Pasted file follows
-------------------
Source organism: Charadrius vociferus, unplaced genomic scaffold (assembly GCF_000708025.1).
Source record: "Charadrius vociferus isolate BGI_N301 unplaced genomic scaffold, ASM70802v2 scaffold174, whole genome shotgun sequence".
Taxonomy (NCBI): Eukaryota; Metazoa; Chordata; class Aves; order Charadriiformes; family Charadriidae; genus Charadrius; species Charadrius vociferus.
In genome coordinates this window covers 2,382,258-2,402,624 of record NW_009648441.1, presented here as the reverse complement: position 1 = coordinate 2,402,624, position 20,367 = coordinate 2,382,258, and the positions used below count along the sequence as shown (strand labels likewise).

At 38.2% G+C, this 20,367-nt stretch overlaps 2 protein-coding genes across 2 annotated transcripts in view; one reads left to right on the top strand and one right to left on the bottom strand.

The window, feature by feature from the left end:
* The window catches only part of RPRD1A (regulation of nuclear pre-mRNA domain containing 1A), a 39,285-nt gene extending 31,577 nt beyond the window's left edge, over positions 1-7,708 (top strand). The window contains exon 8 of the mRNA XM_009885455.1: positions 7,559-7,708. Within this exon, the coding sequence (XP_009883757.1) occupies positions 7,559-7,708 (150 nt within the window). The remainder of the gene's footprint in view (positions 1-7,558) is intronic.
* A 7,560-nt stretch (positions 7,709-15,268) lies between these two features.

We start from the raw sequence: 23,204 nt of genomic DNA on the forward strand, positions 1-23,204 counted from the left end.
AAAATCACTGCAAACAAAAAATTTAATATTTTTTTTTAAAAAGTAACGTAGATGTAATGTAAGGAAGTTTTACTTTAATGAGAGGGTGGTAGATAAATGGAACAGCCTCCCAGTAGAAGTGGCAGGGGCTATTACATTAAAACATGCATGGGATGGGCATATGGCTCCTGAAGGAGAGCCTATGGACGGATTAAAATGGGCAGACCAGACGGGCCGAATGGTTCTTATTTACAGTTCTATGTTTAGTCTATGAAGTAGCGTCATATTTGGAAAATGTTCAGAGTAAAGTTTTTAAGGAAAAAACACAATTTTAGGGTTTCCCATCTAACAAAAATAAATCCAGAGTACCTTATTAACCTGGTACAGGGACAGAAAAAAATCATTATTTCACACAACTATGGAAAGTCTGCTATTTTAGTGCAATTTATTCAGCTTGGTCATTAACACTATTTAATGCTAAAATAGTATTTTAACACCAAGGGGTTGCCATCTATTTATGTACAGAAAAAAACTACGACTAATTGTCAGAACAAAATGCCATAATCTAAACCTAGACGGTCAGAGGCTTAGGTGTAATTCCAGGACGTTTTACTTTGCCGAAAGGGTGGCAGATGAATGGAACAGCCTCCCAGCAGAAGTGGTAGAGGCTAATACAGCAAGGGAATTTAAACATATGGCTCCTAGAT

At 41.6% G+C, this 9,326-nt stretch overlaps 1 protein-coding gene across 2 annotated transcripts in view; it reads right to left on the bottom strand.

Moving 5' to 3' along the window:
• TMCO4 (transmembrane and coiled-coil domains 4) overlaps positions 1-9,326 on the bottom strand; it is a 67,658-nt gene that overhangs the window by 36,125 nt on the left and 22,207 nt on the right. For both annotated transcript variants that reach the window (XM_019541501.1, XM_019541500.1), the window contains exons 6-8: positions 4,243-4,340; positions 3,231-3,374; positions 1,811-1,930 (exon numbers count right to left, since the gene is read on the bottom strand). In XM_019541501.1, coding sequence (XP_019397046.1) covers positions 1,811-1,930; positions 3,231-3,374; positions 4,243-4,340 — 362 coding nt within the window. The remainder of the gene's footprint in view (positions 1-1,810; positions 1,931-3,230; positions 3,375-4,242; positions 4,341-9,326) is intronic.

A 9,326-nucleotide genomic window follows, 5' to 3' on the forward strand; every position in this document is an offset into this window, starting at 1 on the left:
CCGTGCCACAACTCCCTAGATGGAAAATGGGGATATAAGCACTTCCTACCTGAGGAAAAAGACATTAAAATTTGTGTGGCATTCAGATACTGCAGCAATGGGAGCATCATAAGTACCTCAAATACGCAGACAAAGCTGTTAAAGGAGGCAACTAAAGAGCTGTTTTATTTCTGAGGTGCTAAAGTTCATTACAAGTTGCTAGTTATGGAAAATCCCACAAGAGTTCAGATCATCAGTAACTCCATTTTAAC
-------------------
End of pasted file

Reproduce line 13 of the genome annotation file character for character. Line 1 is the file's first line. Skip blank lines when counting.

• TMCO4 (transmembrane and coiled-coil domains 4) overlaps positions 1-9,326 on the bottom strand; it is a 67,658-nt gene that overhangs the window by 36,125 nt on the left and 22,207 nt on the right. For both annotated transcript variants that reach the window (XM_019541501.1, XM_019541500.1), the window contains exons 6-8: positions 4,243-4,340; positions 3,231-3,374; positions 1,811-1,930 (exon numbers count right to left, since the gene is read on the bottom strand). In XM_019541501.1, coding sequence (XP_019397046.1) covers positions 1,811-1,930; positions 3,231-3,374; positions 4,243-4,340 — 362 coding nt within the window. The remainder of the gene's footprint in view (positions 1-1,810; positions 1,931-3,230; positions 3,375-4,242; positions 4,341-9,326) is intronic.